New test promises to reveal baby's sex at six weeks

The company does not ship to countries including China and India, where there is sometimes a marked preference for boys over girls.

May 15, 2007 13:33
3 minute read.
purim baby 88

purim baby 88. (photo credit: )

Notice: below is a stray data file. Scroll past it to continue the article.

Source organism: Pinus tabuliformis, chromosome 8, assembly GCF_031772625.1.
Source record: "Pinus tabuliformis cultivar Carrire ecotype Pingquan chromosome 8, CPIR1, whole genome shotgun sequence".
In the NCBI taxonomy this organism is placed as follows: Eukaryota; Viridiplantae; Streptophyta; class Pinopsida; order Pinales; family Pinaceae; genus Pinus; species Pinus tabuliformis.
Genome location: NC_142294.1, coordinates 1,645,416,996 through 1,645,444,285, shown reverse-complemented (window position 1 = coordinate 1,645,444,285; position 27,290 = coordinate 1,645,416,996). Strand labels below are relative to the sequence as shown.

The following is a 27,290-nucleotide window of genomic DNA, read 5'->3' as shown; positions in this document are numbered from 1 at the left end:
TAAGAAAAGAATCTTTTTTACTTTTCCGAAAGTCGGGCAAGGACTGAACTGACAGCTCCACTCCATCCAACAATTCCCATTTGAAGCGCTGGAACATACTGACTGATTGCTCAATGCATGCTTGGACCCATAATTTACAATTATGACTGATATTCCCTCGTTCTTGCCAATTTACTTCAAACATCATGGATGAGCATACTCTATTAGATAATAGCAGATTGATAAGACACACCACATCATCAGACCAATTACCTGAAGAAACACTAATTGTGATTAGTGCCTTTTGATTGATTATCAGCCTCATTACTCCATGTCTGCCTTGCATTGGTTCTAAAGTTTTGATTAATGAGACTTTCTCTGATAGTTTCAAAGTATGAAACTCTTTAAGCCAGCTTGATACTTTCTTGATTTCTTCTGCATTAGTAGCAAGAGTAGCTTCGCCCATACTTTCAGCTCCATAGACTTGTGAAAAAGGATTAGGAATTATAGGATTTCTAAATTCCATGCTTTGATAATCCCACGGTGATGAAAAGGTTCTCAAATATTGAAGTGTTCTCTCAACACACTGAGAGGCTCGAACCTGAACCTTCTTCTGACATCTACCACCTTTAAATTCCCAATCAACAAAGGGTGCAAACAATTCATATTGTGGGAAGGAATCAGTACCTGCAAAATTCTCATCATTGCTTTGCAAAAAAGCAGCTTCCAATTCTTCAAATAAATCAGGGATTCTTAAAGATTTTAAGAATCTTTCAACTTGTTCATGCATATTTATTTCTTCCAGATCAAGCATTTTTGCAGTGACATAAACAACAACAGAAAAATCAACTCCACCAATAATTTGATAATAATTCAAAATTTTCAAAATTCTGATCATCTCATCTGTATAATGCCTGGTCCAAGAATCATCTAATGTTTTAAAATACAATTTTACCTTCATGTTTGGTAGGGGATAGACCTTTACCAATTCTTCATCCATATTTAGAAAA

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A new test dubbed "Pink or Blue" promises to tell parents the sex of their fetus just six weeks into pregnancy, but critics question its reliability and say it could open a Pandora's box of ethical issues. British company DNA Worldwide launched the test last month for sale over the Internet targeting a broad world audience. The company bought the rights to market the technique from a US company that has been selling the test online, mainly to Americans, since last year. The company does not ship to countries including China and India, where there is sometimes a marked preference for boys over girls. Some experts suggested the test could lead some parents to abort if they were unhappy with the result. The test works by analyzing fetal DNA that leaks into the mother's bloodstream. Some experts expressed doubts about the technique. "The earlier in pregnancy that you do these tests, the less fetal DNA there will be around, and possibly, the less accurate the test will be," said Dr. Patrick O'Brien, a consultant obstetrician and spokesperson for the Royal College of Obstetricians and Gynecologists. "At six weeks of pregnancy, it's questionable whether the technology is that good." Parents willing to wait longer can get a head-to-toe ultrasound at 20 weeks that is almost 100 percent accurate. Invasive procedures like an amniocentesis - which carry a small risk of miscarriage - can be done at about 11 weeks. Parents who order the Pink or Blue test receive a packet where the mother provides a spot of blood on a special card. That is sent back to the company's laboratories, and within four to six days, the gender of the fetus is revealed with up to 98 percent accuracy if instructions are properly followed, according to DNA Worldwide. Because the test is marketed as "informational" rather than medical, it is not regulated by any health authorities in Britain or abroad. "We're trying to bridge the gap between science and the consumer," said David Nicholson, director of DNA Worldwide. "Many parents are very keen to know if it's a boy or a girl, and we are about providing that information." The test works by detecting fetal DNA that can naturally be found in the mother's blood. It looks for the male-specific Y chromosome. If the Y chromosome is detected, the fetus is a boy. If not, it's a girl. The Pink or Blue test is based on a method developed by Italian researchers, who published their research in the journal Human Genetics in 2005. They claimed that the Y-chromosome could be reliably identified in the mother's bloodstream as early as six weeks into pregnancy. DNA Worldwide offers customers a money-back guarantee if their results prove to be wrong. Of the hundreds of tests sold since the test went on sale in April, Nicholson says they have only had to refund one customer. Even if DNA Worldwide's test is accurate, experts recommend that parents get professional advice. "Someone who takes this test should talk to their physician if they're going to do anything with that information besides buying baby clothes or painting the nursery," said Dr. Rachel Masch, an obstetrician/gynecologist at New York University School of Medicine. "And even in that case, they might have to make a lot of returns." Other experts worried about ethical implications if parents use the information to select the gender of their babies, by getting an abortion if the test indicates the "wrong" sex. "Sex-selection might encourage parents to view their kids as commodities," said Marcy Darnovsky, associate executive director of the Center for Genetics and Society, a U.S.-based public interest group. "Tests like this could normalize genetic selection and lead to a scenario where parents are one day picking out their child's characteristics from a catalogue," Darnovsky said. Still, doctors said the technology behind the test could one day allow advanced genetic screening, like testing for chromosomal disorders such as Down Syndrome. "If we had a safe and accurate genetic test to look at fetal DNA, that would be the holy grail," said O'Brien.

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